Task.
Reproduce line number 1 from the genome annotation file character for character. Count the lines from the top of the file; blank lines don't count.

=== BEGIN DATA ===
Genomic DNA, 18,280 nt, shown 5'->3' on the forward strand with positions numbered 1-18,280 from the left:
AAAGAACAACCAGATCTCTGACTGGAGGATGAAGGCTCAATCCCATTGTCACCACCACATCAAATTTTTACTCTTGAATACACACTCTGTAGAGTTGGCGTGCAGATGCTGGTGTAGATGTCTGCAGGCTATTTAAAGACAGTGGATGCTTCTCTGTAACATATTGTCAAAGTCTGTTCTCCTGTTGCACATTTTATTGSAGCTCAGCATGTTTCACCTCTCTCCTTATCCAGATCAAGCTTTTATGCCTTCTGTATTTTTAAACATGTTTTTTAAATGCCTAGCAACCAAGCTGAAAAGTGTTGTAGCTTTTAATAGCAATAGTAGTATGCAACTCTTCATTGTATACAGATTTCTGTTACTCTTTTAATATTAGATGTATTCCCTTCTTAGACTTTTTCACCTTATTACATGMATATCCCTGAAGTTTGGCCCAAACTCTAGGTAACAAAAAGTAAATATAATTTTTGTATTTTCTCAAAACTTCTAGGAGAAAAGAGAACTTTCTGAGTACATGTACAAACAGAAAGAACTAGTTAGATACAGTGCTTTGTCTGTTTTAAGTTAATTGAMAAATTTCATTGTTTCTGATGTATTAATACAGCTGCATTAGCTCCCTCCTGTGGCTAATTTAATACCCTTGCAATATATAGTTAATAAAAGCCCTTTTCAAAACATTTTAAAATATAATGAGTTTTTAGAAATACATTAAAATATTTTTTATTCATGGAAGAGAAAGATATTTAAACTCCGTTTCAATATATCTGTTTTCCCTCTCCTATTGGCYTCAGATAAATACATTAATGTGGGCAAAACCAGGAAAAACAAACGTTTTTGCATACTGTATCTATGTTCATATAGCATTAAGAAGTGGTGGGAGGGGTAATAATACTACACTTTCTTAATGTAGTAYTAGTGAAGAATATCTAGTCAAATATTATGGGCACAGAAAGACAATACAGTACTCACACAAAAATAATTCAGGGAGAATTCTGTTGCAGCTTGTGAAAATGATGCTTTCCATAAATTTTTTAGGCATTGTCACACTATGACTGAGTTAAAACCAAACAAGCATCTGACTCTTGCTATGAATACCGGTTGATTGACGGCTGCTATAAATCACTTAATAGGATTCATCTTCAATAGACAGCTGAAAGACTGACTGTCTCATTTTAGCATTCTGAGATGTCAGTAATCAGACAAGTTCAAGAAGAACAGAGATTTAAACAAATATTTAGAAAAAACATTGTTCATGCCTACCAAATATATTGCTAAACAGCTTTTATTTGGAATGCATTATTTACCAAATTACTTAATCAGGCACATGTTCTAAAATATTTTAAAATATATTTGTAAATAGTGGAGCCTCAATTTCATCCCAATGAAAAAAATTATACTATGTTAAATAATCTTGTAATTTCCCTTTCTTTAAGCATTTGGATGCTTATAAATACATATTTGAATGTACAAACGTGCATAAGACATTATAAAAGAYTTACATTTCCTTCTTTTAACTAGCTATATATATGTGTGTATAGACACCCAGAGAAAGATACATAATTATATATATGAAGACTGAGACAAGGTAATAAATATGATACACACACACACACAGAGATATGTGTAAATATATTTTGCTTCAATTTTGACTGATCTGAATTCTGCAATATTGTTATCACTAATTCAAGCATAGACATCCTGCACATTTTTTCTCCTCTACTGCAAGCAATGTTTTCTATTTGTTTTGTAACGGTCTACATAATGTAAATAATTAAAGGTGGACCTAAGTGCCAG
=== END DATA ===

Genomic DNA, 18,280 nt, shown 5'->3' on the forward strand with positions numbered 1-18,280 from the left: